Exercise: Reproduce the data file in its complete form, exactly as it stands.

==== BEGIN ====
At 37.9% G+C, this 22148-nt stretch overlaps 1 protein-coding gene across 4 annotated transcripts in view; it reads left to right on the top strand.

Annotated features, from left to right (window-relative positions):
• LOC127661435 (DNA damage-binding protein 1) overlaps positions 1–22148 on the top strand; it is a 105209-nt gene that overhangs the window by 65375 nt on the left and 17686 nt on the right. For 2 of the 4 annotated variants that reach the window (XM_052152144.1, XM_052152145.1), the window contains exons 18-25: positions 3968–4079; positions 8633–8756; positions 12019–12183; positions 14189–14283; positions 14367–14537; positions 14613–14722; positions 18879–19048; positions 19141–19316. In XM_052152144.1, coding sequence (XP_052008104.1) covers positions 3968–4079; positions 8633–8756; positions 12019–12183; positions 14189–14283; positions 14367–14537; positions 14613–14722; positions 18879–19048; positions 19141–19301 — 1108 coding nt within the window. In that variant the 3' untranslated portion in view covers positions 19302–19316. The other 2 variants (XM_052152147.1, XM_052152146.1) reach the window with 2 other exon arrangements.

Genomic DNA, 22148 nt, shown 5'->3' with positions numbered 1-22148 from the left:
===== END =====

At 37.9% G+C, this 22148-nt stretch overlaps 1 protein-coding gene across 4 annotated transcripts in view; it reads left to right on the top strand.

Annotated features, from left to right (window-relative positions):
• LOC127661435 (DNA damage-binding protein 1) overlaps positions 1–22148 on the top strand; it is a 105209-nt gene that overhangs the window by 65375 nt on the left and 17686 nt on the right. For 2 of the 4 annotated variants that reach the window (XM_052152144.1, XM_052152145.1), the window contains exons 18-25: positions 3968–4079; positions 8633–8756; positions 12019–12183; positions 14189–14283; positions 14367–14537; positions 14613–14722; positions 18879–19048; positions 19141–19316. In XM_052152144.1, coding sequence (XP_052008104.1) covers positions 3968–4079; positions 8633–8756; positions 12019–12183; positions 14189–14283; positions 14367–14537; positions 14613–14722; positions 18879–19048; positions 19141–19301 — 1108 coding nt within the window. In that variant the 3' untranslated portion in view covers positions 19302–19316. The other 2 variants (XM_052152147.1, XM_052152146.1) reach the window with 2 other exon arrangements.

Genomic DNA, 22148 nt, shown 5'->3' with positions numbered 1-22148 from the left: